The pushrod is pushing up against the rocker and the rocker is pushing down on the intake valve to open it.
The piston has gone down and sucked a new air/fuel mixture into the cylinder.
Note that:
a) The exhaust valve is closed, allowing only one entrance for the new air/fuel mixture
b) The exhaust valve pushrod spins freely
c) This is BDC intake

(See also: http://en.wikipedia.org/wiki/Image:4-Stroke-Engine.gif )

So, how do you know when your piston is at TDC compression?
First, the ammeter technique does *not* work with the AVL electonic ignition.

Here is the technique I use (after removing the sparkplug, tank and valve covers as referenced in Section II of http://members.verizon.net/allofusmorrows/RE_maintenance.htm):

1) Using a small wooden dowel carefully hold it about 1.5 to 2 inches into the cylinder through the spark plug hole.
2) Slowly turn the engine over with your hand on the kickstarter and the other holding the dowel.
3) Anticipate the piston making contact with the dowel so that you can begin to raise it in concert with the piston.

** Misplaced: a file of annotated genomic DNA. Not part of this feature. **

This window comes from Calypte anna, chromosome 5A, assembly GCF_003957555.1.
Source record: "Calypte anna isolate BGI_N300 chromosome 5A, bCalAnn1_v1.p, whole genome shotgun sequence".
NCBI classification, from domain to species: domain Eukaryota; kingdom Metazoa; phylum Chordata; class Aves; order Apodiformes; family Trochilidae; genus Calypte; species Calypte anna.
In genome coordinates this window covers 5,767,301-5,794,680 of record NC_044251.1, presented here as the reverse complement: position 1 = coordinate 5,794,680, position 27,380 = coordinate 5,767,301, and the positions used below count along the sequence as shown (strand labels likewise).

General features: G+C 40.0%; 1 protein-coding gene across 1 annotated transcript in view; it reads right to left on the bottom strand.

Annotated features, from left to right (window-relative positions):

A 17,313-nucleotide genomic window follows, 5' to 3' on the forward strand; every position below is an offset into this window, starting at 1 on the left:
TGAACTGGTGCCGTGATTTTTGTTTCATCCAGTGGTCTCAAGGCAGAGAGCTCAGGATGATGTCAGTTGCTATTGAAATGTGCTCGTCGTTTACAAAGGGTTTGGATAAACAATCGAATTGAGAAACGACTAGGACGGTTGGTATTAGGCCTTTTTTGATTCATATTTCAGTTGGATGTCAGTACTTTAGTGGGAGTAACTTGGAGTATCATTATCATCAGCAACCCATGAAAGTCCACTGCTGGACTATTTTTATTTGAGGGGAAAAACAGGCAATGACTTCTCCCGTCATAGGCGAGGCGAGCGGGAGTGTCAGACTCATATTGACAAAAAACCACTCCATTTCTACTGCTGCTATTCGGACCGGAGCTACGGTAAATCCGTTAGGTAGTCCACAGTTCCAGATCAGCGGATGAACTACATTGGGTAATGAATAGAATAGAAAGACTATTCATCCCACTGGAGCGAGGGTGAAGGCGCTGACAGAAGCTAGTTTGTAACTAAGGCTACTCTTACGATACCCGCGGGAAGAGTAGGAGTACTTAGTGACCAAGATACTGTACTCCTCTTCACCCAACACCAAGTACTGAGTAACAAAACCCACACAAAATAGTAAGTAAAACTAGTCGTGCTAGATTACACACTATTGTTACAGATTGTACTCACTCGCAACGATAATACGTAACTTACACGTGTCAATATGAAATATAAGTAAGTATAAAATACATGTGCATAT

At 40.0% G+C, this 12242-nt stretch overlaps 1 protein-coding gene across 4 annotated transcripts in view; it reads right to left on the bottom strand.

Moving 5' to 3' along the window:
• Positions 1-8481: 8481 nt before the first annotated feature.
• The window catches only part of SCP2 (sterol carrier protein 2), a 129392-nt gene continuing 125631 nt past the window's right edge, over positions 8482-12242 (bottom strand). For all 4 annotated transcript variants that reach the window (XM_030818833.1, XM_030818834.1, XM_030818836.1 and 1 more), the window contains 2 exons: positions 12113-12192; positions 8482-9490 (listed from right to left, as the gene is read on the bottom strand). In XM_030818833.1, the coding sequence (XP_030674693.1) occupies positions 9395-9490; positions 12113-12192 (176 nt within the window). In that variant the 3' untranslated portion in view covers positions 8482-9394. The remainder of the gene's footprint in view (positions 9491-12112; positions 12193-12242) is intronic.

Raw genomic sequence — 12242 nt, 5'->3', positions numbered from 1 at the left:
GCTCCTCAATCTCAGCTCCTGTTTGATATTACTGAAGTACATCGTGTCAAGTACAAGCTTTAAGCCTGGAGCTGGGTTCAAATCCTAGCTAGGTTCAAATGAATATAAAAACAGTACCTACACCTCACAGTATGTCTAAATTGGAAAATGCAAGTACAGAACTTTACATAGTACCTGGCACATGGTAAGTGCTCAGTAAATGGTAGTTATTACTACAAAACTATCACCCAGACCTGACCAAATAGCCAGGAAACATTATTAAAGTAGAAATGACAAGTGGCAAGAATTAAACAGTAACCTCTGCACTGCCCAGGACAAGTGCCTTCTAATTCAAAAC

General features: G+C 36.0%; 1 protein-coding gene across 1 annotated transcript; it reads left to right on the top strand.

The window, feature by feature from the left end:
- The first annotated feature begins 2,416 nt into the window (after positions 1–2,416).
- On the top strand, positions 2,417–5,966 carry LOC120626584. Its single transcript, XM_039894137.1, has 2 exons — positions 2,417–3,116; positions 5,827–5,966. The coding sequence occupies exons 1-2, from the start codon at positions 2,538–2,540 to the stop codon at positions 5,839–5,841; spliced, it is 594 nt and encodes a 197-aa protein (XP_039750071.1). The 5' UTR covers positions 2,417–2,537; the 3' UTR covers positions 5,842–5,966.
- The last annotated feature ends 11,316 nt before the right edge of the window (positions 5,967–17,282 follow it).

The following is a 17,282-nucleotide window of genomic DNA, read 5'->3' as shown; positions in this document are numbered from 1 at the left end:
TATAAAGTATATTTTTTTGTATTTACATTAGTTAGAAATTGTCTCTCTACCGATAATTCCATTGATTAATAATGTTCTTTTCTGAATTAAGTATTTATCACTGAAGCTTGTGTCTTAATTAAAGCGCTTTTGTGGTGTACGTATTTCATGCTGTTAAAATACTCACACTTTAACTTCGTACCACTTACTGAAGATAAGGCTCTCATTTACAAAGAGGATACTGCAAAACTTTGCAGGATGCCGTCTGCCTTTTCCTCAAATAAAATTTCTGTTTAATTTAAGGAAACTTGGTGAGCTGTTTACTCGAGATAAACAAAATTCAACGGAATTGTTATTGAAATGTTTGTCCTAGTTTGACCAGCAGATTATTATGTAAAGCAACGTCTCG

This care is necessary so that the dowel won't bind.
   First time will be the learning experience, after that you will have a feel for the technique.
4) Once the dowel is raised as high as it will go check the pushrod adjusters through the cam access panel.
   If both spin freely you are at TDC compression.
   If neither spin freely you are at TDC exhaust.

A couple of things to note at this point:
- You will probably have to rotate the engine over, raising the dowel, several times in order to get a feel for when it stops rising - and just before it 
starts to descend.
- Once you are confident, use a black marker to draw a line around the dowel to use for future reference.
  The mark will really facilitate the process.

Now:
Why do the pushrods spin freely at TDC compression and why won't they spin at TDC exhaust?
Well, the pushrods push on the valves - indirectly via the rockers - in order to open them.
At TDC exhaust both valves are open.